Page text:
Characteristics of participants who benefit most from personalised nutrition: findings from the pan-European Food4Me randomized controlled trial

Livingstone, K. M. et al. (2020) Characteristics of participants who benefit most from personalised nutrition: findings from the pan-European Food4Me randomized controlled trial. British Journal of Nutrition, 123(12), pp. 1396-1405. (doi: 10.1017/S0007114520000653) (PMID:32234083)

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Little is known about who would benefit from internet-based personalised nutrition (PN) interventions. This study aimed to evaluate the characteristics of participants who achieved greatest improvements (i.e. benefit) in diet, adiposity and biomarkers following an internet-based PN intervention. Adults (n=1607) from seven European countries were recruited into a 6-month, randomized controlled trial (Food4Me) and randomized to receive conventional dietary advice (control) or PN advice. Information on dietary intake, adiposity, physical activity, blood biomarkers and participant characteristics was collected at baseline and month 6. Benefit from the intervention was defined as ≥5% change in the primary outcome (Healthy Eating Index) and secondary outcomes (waist circumference and BMI, physical activity, sedentary time and plasma concentrations of cholesterol, carotenoids and omega-3 index) at month 6. For our primary outcome, benefit from the intervention was greater in older participants and women. Benefit was greater for individuals reporting greater self-efficacy for “sticking to healthful foods” and who “felt weird if [they] didn’t eat healthily”. Participants benefited more if they reported wanting to improve their health and wellbeing. The characteristics of individuals benefiting did not differ by other demographic, health-related, anthropometric or genotypic characteristics. Findings were similar for secondary outcomes. Older individuals, women and individuals with less healthy diets at baseline benefitted more from PN advice. The odds of benefiting did not differ by weight status, genetic risk or socio-economic position. These findings have implications for the design of more effective future PN intervention studies and for tailored nutritional advice in public health and clinical settings.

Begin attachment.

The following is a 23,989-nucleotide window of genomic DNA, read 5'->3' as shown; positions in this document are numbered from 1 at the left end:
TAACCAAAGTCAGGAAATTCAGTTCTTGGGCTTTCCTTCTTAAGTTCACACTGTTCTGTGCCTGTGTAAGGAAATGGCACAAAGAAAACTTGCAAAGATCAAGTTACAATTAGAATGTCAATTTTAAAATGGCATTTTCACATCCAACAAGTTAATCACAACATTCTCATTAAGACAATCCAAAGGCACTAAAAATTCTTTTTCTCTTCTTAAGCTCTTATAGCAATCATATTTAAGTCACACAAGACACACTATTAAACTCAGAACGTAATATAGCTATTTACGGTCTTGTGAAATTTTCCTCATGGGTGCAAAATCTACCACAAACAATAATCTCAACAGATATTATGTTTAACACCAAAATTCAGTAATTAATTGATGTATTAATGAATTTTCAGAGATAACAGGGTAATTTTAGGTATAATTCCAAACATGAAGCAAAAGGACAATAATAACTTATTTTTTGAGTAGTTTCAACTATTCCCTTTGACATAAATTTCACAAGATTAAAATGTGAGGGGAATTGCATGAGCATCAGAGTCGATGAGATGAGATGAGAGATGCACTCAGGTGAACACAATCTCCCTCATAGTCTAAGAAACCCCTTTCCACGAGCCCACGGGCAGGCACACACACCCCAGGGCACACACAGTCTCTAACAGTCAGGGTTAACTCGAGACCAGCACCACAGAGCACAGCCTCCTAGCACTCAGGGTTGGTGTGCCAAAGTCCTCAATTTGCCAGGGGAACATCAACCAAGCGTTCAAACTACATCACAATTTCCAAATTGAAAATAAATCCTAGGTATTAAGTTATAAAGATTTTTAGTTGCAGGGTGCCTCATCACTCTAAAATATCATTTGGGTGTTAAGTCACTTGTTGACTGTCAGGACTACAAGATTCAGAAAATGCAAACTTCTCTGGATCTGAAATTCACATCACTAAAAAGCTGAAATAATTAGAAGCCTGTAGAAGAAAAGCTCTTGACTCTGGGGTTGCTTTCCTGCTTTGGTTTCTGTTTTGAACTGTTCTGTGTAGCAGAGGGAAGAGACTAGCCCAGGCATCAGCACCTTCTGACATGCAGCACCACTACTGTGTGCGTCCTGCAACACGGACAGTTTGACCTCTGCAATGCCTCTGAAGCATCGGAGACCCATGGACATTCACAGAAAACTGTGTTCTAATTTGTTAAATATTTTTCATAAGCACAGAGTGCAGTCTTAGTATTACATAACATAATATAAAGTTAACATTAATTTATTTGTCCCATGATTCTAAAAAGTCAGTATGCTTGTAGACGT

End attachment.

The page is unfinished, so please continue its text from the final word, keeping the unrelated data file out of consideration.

Item Type:Articles
Glasgow Author(s) Enlighten ID:Celis, Dr Carlos
Authors: Livingstone, K. M., Celis-Morales, C., Navas-Carretero, S., San-Cristobal, R., Forster, H., Woolhead, C., O'Donovan, C. B., Moschonis, G., Manios, Y., Traczyk, I., Gundersen, T. E., Drevon, C. A., Marsaux, C. F.M., Fallaize, R., Macready, A. L., Daniel, H., Brennan, L., Martinez, J. A., and Mathers, J. C.
College/School:College of Medical Veterinary and Life Sciences > Institute of Cardiovascular and Medical Sciences
Journal Name:British Journal of Nutrition
Publisher:Cambridge University Press
ISSN (Online):1475-2662
Published Online:27 February 2020
Copyright Holders:Copyright © 2020 The Authors
First Published:First published in British Journal of Nutrition 123(12):1396-1405
Publisher Policy:Reproduced in accordance with the publisher copyright policy

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